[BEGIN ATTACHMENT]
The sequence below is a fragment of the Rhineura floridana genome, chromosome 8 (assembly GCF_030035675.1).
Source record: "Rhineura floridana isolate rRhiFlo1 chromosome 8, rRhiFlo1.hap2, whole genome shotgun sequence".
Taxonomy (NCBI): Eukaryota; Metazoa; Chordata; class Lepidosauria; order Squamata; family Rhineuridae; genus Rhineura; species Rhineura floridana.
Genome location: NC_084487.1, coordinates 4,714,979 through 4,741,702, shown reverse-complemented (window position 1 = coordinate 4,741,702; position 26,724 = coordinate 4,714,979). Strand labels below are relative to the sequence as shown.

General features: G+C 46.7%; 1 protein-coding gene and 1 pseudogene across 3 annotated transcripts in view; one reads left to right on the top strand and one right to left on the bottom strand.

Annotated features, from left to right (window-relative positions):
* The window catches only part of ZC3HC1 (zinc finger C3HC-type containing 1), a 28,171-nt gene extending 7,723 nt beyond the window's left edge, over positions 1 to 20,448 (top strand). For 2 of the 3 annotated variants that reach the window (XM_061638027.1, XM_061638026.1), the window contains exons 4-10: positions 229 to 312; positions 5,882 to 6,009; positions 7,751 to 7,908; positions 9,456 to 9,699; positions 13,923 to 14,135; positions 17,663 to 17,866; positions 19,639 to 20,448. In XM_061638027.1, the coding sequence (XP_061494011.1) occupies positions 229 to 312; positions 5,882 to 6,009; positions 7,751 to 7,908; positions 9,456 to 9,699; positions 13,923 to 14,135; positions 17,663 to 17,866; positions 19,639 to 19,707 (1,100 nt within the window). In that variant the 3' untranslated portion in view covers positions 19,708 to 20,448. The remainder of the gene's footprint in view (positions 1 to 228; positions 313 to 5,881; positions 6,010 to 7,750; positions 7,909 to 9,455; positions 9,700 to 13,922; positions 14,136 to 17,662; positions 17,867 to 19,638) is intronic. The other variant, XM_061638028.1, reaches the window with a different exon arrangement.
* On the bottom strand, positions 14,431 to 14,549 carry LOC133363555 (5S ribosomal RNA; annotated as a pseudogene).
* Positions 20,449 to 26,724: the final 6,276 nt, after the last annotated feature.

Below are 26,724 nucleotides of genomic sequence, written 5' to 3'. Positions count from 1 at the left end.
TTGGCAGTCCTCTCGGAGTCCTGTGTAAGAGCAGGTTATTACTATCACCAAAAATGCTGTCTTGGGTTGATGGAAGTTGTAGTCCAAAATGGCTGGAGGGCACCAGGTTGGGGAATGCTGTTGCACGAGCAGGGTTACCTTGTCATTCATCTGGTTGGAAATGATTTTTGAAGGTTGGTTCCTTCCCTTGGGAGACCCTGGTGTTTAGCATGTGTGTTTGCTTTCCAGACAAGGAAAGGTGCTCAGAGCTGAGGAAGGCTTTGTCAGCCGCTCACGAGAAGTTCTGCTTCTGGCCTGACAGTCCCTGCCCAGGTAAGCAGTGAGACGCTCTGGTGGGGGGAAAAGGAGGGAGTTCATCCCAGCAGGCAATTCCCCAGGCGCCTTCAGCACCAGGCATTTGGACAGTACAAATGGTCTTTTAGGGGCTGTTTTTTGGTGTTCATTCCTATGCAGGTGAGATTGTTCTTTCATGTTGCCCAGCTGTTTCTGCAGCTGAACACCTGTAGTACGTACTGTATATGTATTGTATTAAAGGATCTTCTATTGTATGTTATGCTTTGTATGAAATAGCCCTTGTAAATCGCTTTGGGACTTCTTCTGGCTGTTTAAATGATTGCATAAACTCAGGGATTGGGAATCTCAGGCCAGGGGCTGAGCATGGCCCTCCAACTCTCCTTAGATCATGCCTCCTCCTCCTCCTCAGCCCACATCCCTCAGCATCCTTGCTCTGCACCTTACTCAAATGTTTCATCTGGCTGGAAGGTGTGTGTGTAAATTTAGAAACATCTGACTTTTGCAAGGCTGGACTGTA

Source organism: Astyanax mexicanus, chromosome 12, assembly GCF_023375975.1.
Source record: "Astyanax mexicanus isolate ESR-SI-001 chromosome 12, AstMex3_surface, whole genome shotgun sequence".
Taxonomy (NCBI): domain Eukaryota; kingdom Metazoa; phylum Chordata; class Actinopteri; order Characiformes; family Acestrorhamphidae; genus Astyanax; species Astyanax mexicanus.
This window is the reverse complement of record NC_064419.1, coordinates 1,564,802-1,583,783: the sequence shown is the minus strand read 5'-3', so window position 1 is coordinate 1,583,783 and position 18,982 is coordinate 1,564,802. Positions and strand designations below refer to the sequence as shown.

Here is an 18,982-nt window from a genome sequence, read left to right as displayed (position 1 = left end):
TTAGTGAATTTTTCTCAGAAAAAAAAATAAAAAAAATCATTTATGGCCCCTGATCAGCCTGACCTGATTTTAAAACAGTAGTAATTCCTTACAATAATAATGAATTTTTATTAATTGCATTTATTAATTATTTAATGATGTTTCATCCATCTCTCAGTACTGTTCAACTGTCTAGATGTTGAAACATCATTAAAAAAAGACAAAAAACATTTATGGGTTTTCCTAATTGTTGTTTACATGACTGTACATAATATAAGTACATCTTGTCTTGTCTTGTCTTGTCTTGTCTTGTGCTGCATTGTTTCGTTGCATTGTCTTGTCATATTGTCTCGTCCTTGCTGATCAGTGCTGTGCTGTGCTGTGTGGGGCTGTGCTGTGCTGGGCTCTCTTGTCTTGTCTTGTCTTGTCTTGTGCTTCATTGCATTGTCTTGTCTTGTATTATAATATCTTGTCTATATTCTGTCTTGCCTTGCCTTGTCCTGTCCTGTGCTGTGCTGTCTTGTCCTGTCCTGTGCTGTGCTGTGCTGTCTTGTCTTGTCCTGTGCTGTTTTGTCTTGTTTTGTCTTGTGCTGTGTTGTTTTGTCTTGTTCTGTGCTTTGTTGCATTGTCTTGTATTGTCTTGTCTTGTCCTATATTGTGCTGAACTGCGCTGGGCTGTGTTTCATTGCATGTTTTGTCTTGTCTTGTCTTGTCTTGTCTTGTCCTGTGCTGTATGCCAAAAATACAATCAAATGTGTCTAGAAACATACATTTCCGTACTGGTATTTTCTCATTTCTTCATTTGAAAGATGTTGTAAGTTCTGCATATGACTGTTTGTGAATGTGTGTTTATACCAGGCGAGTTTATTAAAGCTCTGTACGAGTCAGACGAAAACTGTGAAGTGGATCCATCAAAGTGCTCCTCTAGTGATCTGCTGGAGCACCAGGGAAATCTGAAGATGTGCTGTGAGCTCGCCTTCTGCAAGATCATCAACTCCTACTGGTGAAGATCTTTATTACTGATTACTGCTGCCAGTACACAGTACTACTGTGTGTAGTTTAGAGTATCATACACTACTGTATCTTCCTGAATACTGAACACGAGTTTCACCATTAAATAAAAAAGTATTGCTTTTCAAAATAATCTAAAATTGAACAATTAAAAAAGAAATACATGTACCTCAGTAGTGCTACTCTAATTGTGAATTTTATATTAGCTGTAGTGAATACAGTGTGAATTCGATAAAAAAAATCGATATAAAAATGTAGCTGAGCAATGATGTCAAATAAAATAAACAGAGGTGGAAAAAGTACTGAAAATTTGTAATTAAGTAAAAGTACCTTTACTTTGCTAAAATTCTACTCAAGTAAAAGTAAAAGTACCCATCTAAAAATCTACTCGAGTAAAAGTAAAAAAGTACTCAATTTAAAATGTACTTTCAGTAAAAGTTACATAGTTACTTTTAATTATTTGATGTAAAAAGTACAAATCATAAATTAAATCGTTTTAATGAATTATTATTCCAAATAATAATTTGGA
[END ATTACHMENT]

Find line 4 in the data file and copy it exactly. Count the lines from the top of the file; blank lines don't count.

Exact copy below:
Genome location: NC_084487.1, coordinates 4,714,979 through 4,741,702, shown reverse-complemented (window position 1 = coordinate 4,741,702; position 26,724 = coordinate 4,714,979). Strand labels below are relative to the sequence as shown.